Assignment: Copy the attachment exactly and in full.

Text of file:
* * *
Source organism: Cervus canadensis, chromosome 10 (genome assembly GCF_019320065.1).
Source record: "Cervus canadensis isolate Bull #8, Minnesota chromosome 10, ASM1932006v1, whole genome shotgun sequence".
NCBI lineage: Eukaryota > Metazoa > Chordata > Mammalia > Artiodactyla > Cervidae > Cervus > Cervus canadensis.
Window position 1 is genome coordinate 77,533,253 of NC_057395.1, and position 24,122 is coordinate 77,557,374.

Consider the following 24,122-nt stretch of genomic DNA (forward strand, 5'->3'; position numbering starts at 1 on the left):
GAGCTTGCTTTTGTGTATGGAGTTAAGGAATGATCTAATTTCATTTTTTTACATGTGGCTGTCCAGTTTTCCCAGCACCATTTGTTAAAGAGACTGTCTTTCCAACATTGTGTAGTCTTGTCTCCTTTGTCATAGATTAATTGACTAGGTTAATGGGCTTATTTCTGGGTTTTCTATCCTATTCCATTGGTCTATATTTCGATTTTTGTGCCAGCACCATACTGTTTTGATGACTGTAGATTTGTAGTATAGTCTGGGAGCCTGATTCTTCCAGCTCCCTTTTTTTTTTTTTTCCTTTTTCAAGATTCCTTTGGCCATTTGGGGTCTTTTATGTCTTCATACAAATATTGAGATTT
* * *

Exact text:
Source organism: Cervus canadensis, chromosome 10 (genome assembly GCF_019320065.1).
Source record: "Cervus canadensis isolate Bull #8, Minnesota chromosome 10, ASM1932006v1, whole genome shotgun sequence".
NCBI lineage: Eukaryota > Metazoa > Chordata > Mammalia > Artiodactyla > Cervidae > Cervus > Cervus canadensis.
Window position 1 is genome coordinate 77,533,253 of NC_057395.1, and position 24,122 is coordinate 77,557,374.

Consider the following 24,122-nt stretch of genomic DNA (forward strand, 5'->3'; position numbering starts at 1 on the left):
GAGCTTGCTTTTGTGTATGGAGTTAAGGAATGATCTAATTTCATTTTTTTACATGTGGCTGTCCAGTTTTCCCAGCACCATTTGTTAAAGAGACTGTCTTTCCAACATTGTGTAGTCTTGTCTCCTTTGTCATAGATTAATTGACTAGGTTAATGGGCTTATTTCTGGGTTTTCTATCCTATTCCATTGGTCTATATTTCGATTTTTGTGCCAGCACCATACTGTTTTGATGACTGTAGATTTGTAGTATAGTCTGGGAGCCTGATTCTTCCAGCTCCCTTTTTTTTTTTTTTCCTTTTTCAAGATTCCTTTGGCCATTTGGGGTCTTTTATGTCTTCATACAAATATTGAGATTT